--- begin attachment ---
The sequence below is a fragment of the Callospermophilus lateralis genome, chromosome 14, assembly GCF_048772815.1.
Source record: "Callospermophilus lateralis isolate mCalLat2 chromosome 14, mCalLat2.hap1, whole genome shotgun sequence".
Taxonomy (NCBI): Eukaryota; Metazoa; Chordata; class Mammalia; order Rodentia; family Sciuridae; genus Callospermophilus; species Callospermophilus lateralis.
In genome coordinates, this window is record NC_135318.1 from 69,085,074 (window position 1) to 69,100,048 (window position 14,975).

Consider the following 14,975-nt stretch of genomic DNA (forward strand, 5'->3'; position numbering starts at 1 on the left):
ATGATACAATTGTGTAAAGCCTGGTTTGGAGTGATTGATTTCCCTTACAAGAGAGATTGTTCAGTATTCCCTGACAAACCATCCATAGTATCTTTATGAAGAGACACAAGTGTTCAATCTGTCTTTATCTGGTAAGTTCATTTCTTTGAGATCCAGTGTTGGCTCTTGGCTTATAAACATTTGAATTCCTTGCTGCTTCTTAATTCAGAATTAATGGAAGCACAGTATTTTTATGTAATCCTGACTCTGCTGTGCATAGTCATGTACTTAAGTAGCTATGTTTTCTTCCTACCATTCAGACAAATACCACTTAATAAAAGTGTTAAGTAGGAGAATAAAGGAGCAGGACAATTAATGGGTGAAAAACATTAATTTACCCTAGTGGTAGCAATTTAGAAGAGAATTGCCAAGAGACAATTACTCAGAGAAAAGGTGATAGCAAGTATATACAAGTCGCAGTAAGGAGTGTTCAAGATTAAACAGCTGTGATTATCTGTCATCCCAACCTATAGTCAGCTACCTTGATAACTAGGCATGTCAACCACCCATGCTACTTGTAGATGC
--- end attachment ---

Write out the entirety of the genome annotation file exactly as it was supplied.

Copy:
The sequence below is a fragment of the Callospermophilus lateralis genome, chromosome 14, assembly GCF_048772815.1.
Source record: "Callospermophilus lateralis isolate mCalLat2 chromosome 14, mCalLat2.hap1, whole genome shotgun sequence".
Taxonomy (NCBI): Eukaryota; Metazoa; Chordata; class Mammalia; order Rodentia; family Sciuridae; genus Callospermophilus; species Callospermophilus lateralis.
In genome coordinates, this window is record NC_135318.1 from 69,085,074 (window position 1) to 69,100,048 (window position 14,975).

Consider the following 14,975-nt stretch of genomic DNA (forward strand, 5'->3'; position numbering starts at 1 on the left):
ATGATACAATTGTGTAAAGCCTGGTTTGGAGTGATTGATTTCCCTTACAAGAGAGATTGTTCAGTATTCCCTGACAAACCATCCATAGTATCTTTATGAAGAGACACAAGTGTTCAATCTGTCTTTATCTGGTAAGTTCATTTCTTTGAGATCCAGTGTTGGCTCTTGGCTTATAAACATTTGAATTCCTTGCTGCTTCTTAATTCAGAATTAATGGAAGCACAGTATTTTTATGTAATCCTGACTCTGCTGTGCATAGTCATGTACTTAAGTAGCTATGTTTTCTTCCTACCATTCAGACAAATACCACTTAATAAAAGTGTTAAGTAGGAGAATAAAGGAGCAGGACAATTAATGGGTGAAAAACATTAATTTACCCTAGTGGTAGCAATTTAGAAGAGAATTGCCAAGAGACAATTACTCAGAGAAAAGGTGATAGCAAGTATATACAAGTCGCAGTAAGGAGTGTTCAAGATTAAACAGCTGTGATTATCTGTCATCCCAACCTATAGTCAGCTACCTTGATAACTAGGCATGTCAACCACCCATGCTACTTGTAGATGC